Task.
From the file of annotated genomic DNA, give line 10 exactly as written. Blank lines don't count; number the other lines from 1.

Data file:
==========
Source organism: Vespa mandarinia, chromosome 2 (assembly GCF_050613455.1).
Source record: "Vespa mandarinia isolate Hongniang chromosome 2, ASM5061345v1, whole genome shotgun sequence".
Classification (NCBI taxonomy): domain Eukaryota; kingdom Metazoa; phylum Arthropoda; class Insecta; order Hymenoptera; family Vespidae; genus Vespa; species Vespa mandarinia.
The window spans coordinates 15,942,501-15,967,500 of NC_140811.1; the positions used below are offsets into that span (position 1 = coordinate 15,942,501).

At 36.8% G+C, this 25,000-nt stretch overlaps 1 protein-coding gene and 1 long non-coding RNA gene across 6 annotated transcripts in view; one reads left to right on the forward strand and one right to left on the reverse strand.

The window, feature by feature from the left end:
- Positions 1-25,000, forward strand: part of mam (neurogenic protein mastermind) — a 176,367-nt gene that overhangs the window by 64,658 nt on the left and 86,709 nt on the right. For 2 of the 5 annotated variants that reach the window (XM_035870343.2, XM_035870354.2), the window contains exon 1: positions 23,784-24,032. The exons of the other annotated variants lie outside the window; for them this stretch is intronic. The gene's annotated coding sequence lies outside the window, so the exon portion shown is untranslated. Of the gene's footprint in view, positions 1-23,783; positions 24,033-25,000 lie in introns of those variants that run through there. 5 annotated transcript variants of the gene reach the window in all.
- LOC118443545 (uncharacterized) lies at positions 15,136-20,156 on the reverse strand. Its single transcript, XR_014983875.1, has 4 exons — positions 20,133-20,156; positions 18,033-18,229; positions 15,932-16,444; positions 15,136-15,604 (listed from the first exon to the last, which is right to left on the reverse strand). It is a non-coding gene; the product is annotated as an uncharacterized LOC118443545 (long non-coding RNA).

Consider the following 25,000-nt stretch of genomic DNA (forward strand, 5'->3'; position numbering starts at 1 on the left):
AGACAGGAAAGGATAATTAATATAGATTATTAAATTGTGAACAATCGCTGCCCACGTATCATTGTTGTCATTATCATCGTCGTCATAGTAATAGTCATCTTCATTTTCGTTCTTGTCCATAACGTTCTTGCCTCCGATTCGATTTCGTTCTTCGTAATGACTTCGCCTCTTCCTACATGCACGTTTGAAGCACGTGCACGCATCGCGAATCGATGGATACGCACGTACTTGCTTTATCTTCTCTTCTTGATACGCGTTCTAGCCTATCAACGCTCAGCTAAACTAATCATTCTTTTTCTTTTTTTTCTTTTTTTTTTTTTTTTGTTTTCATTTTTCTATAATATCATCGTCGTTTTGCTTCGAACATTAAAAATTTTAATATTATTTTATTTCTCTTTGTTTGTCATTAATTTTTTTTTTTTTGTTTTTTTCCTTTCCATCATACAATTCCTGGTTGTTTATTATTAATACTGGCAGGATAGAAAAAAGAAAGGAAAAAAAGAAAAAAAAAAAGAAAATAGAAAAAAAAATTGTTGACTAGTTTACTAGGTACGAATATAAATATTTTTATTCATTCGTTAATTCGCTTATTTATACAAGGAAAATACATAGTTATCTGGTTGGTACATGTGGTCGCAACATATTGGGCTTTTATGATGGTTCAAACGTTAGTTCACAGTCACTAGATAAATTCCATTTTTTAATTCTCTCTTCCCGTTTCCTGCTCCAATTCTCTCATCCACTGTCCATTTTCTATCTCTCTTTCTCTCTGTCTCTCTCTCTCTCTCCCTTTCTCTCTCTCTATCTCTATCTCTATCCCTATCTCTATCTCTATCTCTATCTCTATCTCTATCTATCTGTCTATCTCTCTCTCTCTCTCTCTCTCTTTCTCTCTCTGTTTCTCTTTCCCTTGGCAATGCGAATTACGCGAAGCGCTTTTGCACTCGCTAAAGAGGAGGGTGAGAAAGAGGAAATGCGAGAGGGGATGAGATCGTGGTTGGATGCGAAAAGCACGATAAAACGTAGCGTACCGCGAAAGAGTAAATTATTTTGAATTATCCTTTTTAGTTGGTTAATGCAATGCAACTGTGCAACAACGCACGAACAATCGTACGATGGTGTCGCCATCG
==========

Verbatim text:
AGACAGGAAAGGATAATTAATATAGATTATTAAATTGTGAACAATCGCTGCCCACGTATCATTGTTGTCATTATCATCGTCGTCATAGTAATAGTCATCTTCATTTTCGTTCTTGTCCATAACGTTCTTGCCTCCGATTCGATTTCGTTCTTCGTAATGACTTCGCCTCTTCCTACATGCACGTTTGAAGCACGTGCACGCATCGCGAATCGATGGATACGCACGTACTTGCTTTATCTTCTCTTCTTGATACGCGTTCTAGCCTATCAACGCTCAGCTAAACTAATCATTCTTTTTCTTTTTTTTCTTTTTTTTTTTTTTTTGTTTTCATTTTTCTATAATATCATCGTCGTTTTGCTTCGAACATTAAAAATTTTAATATTATTTTATTTCTCTTTGTTTGTCATTAATTTTTTTTTTTTTGTTTTTTTCCTTTCCATCATACAATTCCTGGTTGTTTATTATTAATACTGGCAGGATAGAAAAAAGAAAGGAAAAAAAGAAAAAAAAAAAGAAAATAGAAAAAAAAATTGTTGACTAGTTTACTAGGTACGAATATAAATATTTTTATTCATTCGTTAATTCGCTTATTTATACAAGGAAAATACATAGTTATCTGGTTGGTACATGTGGTCGCAACATATTGGGCTTTTATGATGGTTCAAACGTTAGTTCACAGTCACTAGATAAATTCCATTTTTTAATTCTCTCTTCCCGTTTCCTGCTCCAATTCTCTCATCCACTGTCCATTTTCTATCTCTCTTTCTCTCTGTCTCTCTCTCTCTCTCCCTTTCTCTCTCTCTATCTCTATCTCTATCCCTATCTCTATCTCTATCTCTATCTCTATCTCTATCTATCTGTCTATCTCTCTCTCTCTCTCTCTCTCTTTCTCTCTCTGTTTCTCTTTCCCTTGGCAATGCGAATTACGCGAAGCGCTTTTGCACTCGCTAAAGAGGAGGGTGAGAAAGAGGAAATGCGAGAGGGGATGAGATCGTGGTTGGATGCGAAAAGCACGATAAAACGTAGCGTACCGCGAAAGAGTAAATTATTTTGAATTATCCTTTTTAGTTGGTTAATGCAATGCAACTGTGCAACAACGCACGAACAATCGTACGATGGTGTCGCCATCG